Illustration from Through the Looking Glass by John Tenniel

There is so much to say about Alice in Wonderland and Through the Looking Glass, and most of it has already been said in much smarter people than me. But I’ve committed myself to writing critically about everything I read from now on, so suffer these few thoughts on a very tired subject.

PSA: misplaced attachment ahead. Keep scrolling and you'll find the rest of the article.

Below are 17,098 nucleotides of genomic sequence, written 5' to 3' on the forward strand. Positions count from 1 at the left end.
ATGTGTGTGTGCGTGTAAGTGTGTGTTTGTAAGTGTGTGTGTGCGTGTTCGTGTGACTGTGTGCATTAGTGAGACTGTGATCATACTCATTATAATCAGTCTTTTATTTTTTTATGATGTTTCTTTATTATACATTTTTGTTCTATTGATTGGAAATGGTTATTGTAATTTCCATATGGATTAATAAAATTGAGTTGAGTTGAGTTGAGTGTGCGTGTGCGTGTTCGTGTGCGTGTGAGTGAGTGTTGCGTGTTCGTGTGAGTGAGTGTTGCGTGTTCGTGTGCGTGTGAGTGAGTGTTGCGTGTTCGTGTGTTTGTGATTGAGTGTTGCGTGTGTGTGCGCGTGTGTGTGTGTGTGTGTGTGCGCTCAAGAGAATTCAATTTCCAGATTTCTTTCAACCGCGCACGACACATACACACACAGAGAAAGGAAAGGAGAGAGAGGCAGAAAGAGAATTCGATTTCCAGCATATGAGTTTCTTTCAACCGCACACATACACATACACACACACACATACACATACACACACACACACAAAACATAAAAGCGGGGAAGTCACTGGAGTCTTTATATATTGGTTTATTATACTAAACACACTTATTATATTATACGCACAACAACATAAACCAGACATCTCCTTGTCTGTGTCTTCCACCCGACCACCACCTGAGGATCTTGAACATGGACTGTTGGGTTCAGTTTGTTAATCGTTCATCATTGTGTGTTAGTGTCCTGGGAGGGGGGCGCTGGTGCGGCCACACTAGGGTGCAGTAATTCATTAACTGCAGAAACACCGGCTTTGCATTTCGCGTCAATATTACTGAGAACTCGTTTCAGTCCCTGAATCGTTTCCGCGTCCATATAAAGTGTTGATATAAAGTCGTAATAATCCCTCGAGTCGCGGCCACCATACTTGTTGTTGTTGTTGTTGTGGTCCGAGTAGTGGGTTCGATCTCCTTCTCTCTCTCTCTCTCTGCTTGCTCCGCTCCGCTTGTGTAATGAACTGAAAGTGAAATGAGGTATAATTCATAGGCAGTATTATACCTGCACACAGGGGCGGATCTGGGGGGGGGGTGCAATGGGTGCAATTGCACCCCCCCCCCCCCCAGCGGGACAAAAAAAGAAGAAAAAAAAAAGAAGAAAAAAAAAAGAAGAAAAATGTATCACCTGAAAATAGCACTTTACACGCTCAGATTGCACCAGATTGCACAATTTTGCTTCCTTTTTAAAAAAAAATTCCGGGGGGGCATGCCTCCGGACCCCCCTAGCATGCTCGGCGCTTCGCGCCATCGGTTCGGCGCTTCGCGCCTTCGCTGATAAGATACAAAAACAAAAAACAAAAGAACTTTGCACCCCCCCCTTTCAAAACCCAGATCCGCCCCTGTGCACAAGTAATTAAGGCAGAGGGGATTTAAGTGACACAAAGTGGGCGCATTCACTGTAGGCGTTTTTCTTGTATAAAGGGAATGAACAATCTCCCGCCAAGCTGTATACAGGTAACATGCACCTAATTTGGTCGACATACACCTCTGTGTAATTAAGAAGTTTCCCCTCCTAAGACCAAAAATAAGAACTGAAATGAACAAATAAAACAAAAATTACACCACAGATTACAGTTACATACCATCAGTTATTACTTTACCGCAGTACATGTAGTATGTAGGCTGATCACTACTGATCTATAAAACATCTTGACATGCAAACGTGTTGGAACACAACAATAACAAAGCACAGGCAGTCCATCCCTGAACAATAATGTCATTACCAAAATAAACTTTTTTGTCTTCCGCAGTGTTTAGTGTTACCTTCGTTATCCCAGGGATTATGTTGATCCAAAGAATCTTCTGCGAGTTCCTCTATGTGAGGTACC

Dodgson (Carroll was a penname) wrote Alice in Wonderland for a real girl named Alice Liddell, who was the daughter of a colleague at Oxford. So all the while he was writing this story for her, he was aware of the fact that she would soon grow up, and her personality would change. Dodgson adored children, perhaps even idealized them, and both Alice in Wonderland and Through the Looking Glass are permeated with a sense of the inevitable loss of Alice’s childhood.

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